Patrick Reed is a J.D. candidate, 2021 at NYU School of Law.
With the rise of Uber, Lyft, and an assortment of food delivery apps, the emergence of the “gig economy” has brought renewed attention the independent contractors who fill these services’ critical short-term roles. In contrast with these companies’ permanent employees, these independent contractors are exempt from laws governing minimum wage, healthcare, and overtime. The gig economy has grown to nearly 150 million workers worldwide and governments have struggled to craft legislation to regulate these temporary workers’ employment conditions.
On September 18, 2019, California Governor Gavin Newsom signed into law Assembly Bill 5 (colloquially, “AB-5”), which narrowed the definition of “independent contractor” and placed new employee wage and benefits obligations on individuals and corporations that hire temporary workers. The bill codifies a 2018 California Supreme Court decision, Dynamex v. Superior Court, 4Cal 5th 903 (2018), which held that temporary workers are presumptively “employees” and entitled to minimum wages and benefits unless the employer can demonstrate the workers meet Dynamex’s three-part “ABC” test.
Under Dynamex, and now AB-5, an employer shoulders the burden of proving a temporary worker is an independent contractor by showing that: “(A) The person is free from the control and direction of the hiring entity in connection with the performance of the work, both under the contract for the performance of the work and in fact. (B) The person performs work that is outside the usual course of the hiring entity’s business. (C) The person is customarily engaged in an independently established trade, occupation, or business of the same nature as that involved in the work performed.” The bill seeks to limit the employer practice of classifying temporary workers as “independent contractors” to circumvent employment law standards on minimum wages and benefits.
Recording artists, however, found themselves caught in the lurch. Independent musicians, who lack the resources associated with signing to major labels, often rely on the short-term “spec” agreements that classify sound engineers, session musicians, and roadies as “independent contractors.” As a condition of these agreements, these contractors will rarely receive pay until musical projects become sufficiently profitable. Even major music labels take advantage of independent contractors to produce expensive, chart-topping productions. Both major label and independent recording artists worry that the capital-intensive startup costs of creating payroll systems, providing health insurance, and minimum wages will chill artists’ willingness to produce new music.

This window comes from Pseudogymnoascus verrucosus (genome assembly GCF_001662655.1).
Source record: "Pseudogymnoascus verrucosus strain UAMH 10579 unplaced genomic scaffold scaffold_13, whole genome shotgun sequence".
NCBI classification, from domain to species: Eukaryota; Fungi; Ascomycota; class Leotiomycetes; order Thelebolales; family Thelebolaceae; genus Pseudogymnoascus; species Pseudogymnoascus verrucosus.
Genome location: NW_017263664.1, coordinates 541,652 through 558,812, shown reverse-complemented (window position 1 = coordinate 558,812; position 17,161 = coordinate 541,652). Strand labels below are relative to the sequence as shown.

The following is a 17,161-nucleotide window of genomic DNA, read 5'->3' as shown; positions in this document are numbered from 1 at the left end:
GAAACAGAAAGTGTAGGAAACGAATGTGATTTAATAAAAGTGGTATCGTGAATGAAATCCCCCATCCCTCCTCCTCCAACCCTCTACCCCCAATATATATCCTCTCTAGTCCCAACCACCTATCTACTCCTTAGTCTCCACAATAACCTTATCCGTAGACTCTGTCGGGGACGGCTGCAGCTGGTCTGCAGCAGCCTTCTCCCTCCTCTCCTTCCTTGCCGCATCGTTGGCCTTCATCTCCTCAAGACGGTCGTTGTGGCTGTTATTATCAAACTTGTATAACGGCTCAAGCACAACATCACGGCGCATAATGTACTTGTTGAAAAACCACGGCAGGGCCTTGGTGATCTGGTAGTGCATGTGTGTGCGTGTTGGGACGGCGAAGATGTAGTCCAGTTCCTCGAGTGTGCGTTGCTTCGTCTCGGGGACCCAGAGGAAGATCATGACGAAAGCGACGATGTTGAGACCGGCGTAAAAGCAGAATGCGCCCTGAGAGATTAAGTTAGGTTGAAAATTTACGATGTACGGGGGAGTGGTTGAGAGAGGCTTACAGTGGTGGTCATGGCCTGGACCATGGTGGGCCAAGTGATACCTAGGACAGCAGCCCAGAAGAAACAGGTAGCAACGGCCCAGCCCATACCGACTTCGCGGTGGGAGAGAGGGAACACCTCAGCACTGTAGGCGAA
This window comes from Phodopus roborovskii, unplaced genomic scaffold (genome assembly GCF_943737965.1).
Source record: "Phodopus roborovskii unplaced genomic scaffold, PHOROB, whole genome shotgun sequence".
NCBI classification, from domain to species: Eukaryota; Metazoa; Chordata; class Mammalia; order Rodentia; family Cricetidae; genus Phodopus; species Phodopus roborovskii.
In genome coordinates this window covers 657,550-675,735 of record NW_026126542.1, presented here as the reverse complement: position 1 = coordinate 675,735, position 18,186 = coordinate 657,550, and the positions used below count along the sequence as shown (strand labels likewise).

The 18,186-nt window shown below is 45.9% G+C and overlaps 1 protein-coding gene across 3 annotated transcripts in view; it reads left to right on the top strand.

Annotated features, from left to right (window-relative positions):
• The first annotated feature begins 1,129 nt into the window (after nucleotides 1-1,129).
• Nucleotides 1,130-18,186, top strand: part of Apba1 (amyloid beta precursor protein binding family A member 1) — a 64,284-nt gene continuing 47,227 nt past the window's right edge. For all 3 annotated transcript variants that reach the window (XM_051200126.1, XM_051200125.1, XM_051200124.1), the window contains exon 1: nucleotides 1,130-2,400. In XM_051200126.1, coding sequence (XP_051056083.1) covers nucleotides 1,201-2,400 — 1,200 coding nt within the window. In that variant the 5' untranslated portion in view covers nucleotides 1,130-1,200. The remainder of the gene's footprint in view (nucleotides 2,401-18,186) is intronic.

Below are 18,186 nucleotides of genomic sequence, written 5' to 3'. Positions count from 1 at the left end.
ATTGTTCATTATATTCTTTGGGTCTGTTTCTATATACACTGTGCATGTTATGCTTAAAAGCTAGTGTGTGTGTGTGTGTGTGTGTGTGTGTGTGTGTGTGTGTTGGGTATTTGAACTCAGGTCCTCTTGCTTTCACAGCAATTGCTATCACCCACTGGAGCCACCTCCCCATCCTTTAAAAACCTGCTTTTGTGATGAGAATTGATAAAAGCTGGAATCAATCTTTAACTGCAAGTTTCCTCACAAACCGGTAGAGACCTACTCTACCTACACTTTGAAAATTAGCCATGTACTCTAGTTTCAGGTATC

Prong B of AB-5’s “ABC Test” stands to provide the most consternation to independent recording artists. Under prong B, musicians would have to demonstrate that each members of the technical and logistical support team for their records conduct perform work “outside the usual course of the hiring entity’s business.” However, the “usual course” of business could refer to as narrowly to the recording artist’s individual record (sound engineers and roadies often work with multiple artists concurrently) or broadly as the music industry at large. Since technical support like sound engineers and roadies usually only work for recording artists, escaping the employee designation under Prong B would be difficult.
Independent recording artists who decide to sign with labels would have separate copyright fears associated with AB-5. Under the Copyright Act of 1976, a “work made for hire” is “(1) a work prepared by an employee within the scope of his or her employment” or “(2) a work specially ordered or commissioned for use as a contribution to a collective work, as a part of a motion picture or other audiovisual work, as a translation, as a supplementary work, as a compilation, as an instructional text, as a test, as answer material for a test, or as an atlas, if the parties expressly agree in a written instrument signed by them that the work shall be considered a work for hire.” In work made for hire, the copyright holder is the employer, rather than the employee. Following the Supreme Court’s decision in Cmty. for Creative Non-Violence v. Reid, 490 U.S. 730 (1989), if an employee-created copyrighted work is a “work made for hire,” but a copyrighted work created by an independent contractor and is not commissioned for one of the pre-determined categories is not. Independent recording artists then face a difficult conundrum: either agree to work independently and pay for employee benefits to their technical support staff or agree to sign with a label as an employee and risk losing copyright protection for their works.
Independent musicians face legal and economic challenges to remaining in California following AB-5’s passage. Recording industry executives fear that independent musicians, who comprise the pipeline of musical talent to their labels, will flee California for states with more liberal employment laws. Absent future legislation narrowing the scope of AB-5 or exempting musicians entirely, California’s role as a hub for independent music may be in jeopardy.
Check out an earlier blog post about the affects of AB-5 on the entertainment industry here.